I think this shouldn't count as a humble form, but rather as a patronizing form - which is still quite respectful to the recipient, but it's only that usually implies that the speaker is in superior position than the recipient of this form.
There are several forms of patronizing requests, and I'm not entirely sure about the nuances of each and when exactly they can be used in non-patronizing contexts (as they do sometimes), but my impression is that all commands and requests that are based on 連用形 (renyōkei) forms with なさい or without anything at the end tend to have a patronizing element to them, even though it's not apparent in all contexts.
These forms include (the verb 行く will be used for example):
- お行きなさい！ (o + renyōkei + nasai)
- お行き! (o + renyōkei)
- 行きなさい！ (renyōkei + nasai)
The following are not patronizing requests:
As for お出で, this is a slightly more complicated case, since it doesn't really come from a verb. From the perspective of the modern language, you can say it comes from the verb 出でる, but you'll rarely find such a verb used alone (without the prefix お) and I don't think there was any such verb in Classical Japanese. Some dictionaries list the verb お出でる (including the prefix), but they explicitly say it's derived from the noun/adverb お出で.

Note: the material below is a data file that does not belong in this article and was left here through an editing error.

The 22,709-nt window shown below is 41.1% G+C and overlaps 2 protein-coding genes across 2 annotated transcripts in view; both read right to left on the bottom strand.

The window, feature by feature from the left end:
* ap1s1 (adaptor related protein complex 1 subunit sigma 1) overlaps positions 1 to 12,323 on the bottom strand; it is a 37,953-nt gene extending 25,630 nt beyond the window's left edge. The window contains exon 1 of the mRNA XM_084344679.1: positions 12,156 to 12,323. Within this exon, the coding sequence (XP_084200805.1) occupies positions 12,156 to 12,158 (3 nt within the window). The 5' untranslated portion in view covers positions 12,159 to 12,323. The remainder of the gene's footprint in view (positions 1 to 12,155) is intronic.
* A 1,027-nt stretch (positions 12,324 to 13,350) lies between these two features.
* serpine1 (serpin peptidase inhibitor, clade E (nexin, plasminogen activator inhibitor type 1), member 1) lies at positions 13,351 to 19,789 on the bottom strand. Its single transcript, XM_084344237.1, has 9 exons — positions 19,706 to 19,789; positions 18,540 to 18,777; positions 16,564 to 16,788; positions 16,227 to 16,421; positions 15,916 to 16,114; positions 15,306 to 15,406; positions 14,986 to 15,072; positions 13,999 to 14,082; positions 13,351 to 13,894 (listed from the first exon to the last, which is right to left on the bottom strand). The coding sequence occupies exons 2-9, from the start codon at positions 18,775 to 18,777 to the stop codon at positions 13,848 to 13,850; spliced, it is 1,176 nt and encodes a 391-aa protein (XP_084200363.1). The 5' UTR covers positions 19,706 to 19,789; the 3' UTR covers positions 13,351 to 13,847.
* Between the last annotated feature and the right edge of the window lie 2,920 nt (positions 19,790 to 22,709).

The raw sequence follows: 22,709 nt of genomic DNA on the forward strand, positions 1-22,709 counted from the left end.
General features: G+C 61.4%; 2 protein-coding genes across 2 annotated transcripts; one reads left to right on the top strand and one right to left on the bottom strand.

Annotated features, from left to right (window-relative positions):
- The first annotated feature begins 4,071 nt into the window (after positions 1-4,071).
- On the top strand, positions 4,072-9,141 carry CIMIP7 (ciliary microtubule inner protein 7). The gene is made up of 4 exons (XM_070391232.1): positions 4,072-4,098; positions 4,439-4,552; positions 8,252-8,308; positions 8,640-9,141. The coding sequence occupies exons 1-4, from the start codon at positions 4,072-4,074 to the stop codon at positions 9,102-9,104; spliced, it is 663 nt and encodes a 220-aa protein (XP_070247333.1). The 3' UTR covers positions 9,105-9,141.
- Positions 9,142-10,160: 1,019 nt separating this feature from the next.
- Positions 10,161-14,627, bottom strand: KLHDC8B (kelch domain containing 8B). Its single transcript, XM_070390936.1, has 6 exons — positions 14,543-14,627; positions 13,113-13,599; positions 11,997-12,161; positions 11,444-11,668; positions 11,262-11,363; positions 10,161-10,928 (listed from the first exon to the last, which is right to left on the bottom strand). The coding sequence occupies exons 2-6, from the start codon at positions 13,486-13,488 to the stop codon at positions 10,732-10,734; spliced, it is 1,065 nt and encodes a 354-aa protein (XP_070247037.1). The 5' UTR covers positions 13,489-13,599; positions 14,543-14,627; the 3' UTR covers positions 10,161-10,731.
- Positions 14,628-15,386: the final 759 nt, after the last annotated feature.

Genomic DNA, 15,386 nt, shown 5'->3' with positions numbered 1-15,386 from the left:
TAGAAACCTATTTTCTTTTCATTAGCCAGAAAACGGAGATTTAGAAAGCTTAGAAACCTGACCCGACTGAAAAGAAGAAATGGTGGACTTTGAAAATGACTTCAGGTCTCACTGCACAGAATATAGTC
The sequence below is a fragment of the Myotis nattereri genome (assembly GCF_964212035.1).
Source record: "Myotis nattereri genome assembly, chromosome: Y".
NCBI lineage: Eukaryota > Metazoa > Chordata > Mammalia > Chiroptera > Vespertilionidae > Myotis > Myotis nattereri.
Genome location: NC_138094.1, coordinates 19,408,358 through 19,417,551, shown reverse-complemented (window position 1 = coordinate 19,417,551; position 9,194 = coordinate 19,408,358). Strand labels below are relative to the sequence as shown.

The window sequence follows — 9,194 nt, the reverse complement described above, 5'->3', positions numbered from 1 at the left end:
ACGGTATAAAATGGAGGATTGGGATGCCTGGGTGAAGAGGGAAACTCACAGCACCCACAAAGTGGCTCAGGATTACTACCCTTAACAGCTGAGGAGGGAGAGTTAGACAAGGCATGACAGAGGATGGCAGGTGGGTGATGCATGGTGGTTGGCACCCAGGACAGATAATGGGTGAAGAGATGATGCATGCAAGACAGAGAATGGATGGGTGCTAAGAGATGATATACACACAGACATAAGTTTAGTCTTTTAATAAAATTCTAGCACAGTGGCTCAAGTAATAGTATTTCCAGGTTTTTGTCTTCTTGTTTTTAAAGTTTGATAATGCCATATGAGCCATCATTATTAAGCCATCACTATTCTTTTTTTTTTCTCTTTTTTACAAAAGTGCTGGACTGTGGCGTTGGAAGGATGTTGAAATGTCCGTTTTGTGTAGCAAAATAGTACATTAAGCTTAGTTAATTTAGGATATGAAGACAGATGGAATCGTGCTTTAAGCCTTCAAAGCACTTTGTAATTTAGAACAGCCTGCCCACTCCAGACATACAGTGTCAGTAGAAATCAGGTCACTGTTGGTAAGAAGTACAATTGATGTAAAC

My guess is that it comes from the Classical Japanese particle いで (which was used from invitation) or maybe from adding to the verb 居る (いる) the particle で (or even the renyōkei of the verb 出る which is also で). Either way, お出で was first formed as a keigo noun which means "being somewhere" or "coming or going". It then got used in compounds as if it was a renyōkei form of a verb (since renyōkei forms are themselves, in fact, nouns). Update: Read Tsuyoshi Ito's post - お出でる is probably derived from the classical verb 出づ.
I'd say that's the case here with お出で being used as a patronizing form. But I don't think any おいで coming alone would sound patronizing, and お出でください is obviously not patronizing but plainly respectful.